Episode of warship naming far from dead

Episode of warship naming far from dead

SINGAPORE - Maybe it was a cheap shot directed at unsettling Singapore.

Maybe it was another example of Indonesian behaviour that should be seen at face value with no ill intent, no ill will and no malice intended.

Or it may have been staged because Indonesia's Korps Marinir (Marine Corps) simply has absolutely no other national heroes in its long history.

Whatever the case, Indonesia's decision to have two of its marines walk side by side, dressed up in 1960s-era uniforms this past week emblazoned with the names "Usman" and "Harun" indicates that the Usman-Harun warship naming episode is, quite literally in this instance, far from dead.

The act of bringing the duo back to life caught the attention of Indonesia's press, who photographed the re-enactors at the Indonesian navy booth at the Jakarta International Defence Dialogue.

This event, held last week at the Jakarta Convention Centre, attracted a global audience, many of whom saw a model of the warship named KRI Usman Harun alongside the marines.

Coming so close on the heels of the atmospherics over Jakarta's decision to name a new warship after two Indonesian marines convicted and hanged in Singapore for murdering civilians during the March 10, 1965 MacDonald House bombing, the picture was understandably newsworthy.

More than anything, that single image published by Tempo magazine says succinctly - in far less than a thousand words - that the twin ghosts of insensitivity and disrespect that haunt Indonesia- Singapore defence relations have yet to be exorcised.

The lack of sensitivity that plunged defence dealings between ASEAN's largest and smallest members into deep freeze is an unfortunate and recent phenomenon.

If you visit the National Museum in downtown Jakarta, you will find an exhibit on the MacDonald House bombing which tells Indonesia's perspective of a dark episode in Indonesia-Singapore relations that claimed three civilian lives and injured many other civilians.

Blood was shed - pointlessly and without warning - after the marines bombed the office building during Konfrontasi, the undeclared war with Malaysia, which Singapore was then part of.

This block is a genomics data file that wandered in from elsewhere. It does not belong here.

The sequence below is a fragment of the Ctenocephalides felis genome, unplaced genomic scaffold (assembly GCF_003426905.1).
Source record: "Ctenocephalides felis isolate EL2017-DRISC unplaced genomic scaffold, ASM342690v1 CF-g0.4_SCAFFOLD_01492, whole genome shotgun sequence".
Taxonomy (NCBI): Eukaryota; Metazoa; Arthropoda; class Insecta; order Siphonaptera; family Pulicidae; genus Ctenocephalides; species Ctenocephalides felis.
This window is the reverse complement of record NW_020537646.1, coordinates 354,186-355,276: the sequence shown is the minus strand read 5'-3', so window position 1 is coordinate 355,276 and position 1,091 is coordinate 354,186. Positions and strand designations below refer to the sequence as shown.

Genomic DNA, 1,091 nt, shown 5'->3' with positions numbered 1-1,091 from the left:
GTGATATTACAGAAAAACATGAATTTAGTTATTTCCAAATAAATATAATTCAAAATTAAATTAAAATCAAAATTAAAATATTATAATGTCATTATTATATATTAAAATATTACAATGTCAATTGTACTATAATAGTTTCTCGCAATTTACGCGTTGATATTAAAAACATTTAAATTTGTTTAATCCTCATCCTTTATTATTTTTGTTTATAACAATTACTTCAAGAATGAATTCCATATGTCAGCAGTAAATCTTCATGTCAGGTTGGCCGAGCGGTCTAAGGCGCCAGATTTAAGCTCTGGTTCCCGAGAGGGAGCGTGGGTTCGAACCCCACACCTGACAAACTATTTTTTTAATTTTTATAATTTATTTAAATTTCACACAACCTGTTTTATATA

Osman Mohamed Ali and Harun Said were convicted and hanged for murder in 1968, but were feted as heroes when their bodies were flown back to Jakarta.

Bilateral ties went into limbo until 1973, when then Singapore Prime Minister Lee Kuan Yew and Indonesian President Suharto agreed that it was time to move on. Accepting the advice from Singapore's then Ambassador to Indonesia, Mr Lee Khoon Choy, former PM Lee sprinkled flower petals on the graves of the two marines as a gesture that ties should move forward.

The MacDonald House bombing has, nonetheless, been recognised by generations of Indonesian leaders in the political and defence spheres as a sensitive episode best left in the past. Why?

It remains tender ground because heralding one's perspective on this issue would inevitably affect the feelings and sensitivities of the other neighbour. The individuals hailed by Indonesia as heroes for following orders are viewed by Singapore as murderous terrorists.

If Korps Marinir re-enactors want to be historically accurate, their caricatures of Usman and Harun should have worn civilian attire. This was how the two dressed during their cowardly attack on a non-military target during an undeclared war.

In the eyes of civilised nations, this is an undeniable act of terrorism. It is a big deal when a neighbour openly celebrates such blood lust as there is nothing to suggest history would not repeat itself.

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